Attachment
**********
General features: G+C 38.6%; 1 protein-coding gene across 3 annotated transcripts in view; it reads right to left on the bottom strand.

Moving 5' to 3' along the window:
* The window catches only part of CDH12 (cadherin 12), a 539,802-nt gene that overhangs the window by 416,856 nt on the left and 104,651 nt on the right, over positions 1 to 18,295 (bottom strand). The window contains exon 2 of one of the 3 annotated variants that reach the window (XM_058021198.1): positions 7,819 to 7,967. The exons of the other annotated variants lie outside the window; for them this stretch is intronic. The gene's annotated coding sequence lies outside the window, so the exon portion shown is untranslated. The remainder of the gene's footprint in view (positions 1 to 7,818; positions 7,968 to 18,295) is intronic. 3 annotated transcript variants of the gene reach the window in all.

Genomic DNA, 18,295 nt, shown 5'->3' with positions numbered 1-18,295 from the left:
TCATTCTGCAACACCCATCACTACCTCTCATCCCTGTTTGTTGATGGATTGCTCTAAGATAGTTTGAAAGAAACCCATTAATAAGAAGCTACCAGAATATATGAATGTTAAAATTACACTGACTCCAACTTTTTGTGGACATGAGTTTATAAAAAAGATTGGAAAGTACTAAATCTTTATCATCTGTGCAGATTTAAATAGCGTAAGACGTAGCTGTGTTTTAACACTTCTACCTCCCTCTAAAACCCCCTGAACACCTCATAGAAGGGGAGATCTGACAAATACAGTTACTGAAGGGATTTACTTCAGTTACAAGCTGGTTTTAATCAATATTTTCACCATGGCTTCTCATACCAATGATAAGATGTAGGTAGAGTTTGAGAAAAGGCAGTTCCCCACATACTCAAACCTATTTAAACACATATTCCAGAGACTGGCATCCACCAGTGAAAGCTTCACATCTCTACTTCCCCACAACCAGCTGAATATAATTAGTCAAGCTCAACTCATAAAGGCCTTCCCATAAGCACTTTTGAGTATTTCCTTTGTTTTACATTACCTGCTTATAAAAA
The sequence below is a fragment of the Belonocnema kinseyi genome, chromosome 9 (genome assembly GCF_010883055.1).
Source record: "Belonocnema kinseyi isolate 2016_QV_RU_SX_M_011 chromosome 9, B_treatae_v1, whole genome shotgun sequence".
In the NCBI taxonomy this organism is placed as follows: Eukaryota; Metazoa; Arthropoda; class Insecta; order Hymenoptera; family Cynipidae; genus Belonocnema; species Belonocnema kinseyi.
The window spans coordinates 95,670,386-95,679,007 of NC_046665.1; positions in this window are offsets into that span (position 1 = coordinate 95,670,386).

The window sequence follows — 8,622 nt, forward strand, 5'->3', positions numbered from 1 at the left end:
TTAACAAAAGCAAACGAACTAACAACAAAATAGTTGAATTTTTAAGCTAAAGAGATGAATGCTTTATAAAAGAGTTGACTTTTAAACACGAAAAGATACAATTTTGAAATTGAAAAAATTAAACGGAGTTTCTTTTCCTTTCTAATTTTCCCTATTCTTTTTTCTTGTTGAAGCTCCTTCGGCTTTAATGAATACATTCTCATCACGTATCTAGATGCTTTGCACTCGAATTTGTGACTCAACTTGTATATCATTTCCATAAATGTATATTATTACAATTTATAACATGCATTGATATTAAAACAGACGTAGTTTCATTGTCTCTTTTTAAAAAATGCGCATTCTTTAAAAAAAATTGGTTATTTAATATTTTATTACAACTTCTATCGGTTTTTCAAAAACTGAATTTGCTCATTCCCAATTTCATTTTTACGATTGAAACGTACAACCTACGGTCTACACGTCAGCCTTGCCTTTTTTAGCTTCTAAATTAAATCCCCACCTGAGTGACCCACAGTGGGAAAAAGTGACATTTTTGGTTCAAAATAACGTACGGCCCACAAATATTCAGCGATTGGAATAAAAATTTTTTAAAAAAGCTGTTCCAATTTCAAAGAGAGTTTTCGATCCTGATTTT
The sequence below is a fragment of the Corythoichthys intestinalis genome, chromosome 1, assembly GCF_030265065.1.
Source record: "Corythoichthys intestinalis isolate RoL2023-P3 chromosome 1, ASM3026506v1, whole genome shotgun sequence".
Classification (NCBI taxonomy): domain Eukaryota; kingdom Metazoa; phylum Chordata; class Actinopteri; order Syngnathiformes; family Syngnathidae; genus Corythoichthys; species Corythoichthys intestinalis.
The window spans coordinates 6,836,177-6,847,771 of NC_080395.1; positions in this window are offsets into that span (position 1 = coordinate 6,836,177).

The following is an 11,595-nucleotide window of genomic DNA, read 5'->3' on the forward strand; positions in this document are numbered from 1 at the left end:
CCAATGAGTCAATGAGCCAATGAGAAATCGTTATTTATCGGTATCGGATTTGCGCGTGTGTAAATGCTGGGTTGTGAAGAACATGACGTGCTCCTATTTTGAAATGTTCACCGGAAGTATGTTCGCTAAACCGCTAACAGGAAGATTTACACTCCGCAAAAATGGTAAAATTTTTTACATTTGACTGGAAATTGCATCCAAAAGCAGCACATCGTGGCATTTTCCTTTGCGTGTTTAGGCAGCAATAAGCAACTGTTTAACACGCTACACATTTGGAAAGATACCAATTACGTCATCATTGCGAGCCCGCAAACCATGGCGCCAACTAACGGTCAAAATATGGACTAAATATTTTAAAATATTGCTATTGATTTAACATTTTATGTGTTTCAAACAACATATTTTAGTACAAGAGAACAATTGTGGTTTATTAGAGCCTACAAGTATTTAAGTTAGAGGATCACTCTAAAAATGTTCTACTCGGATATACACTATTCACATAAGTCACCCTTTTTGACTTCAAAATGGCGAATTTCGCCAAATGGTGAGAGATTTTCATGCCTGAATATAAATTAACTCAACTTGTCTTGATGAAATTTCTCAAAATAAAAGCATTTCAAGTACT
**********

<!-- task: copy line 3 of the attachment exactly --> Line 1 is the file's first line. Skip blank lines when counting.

* The window catches only part of CDH12 (cadherin 12), a 539,802-nt gene that overhangs the window by 416,856 nt on the left and 104,651 nt on the right, over positions 1 to 18,295 (bottom strand). The window contains exon 2 of one of the 3 annotated variants that reach the window (XM_058021198.1): positions 7,819 to 7,967. The exons of the other annotated variants lie outside the window; for them this stretch is intronic. The gene's annotated coding sequence lies outside the window, so the exon portion shown is untranslated. The remainder of the gene's footprint in view (positions 1 to 7,818; positions 7,968 to 18,295) is intronic. 3 annotated transcript variants of the gene reach the window in all.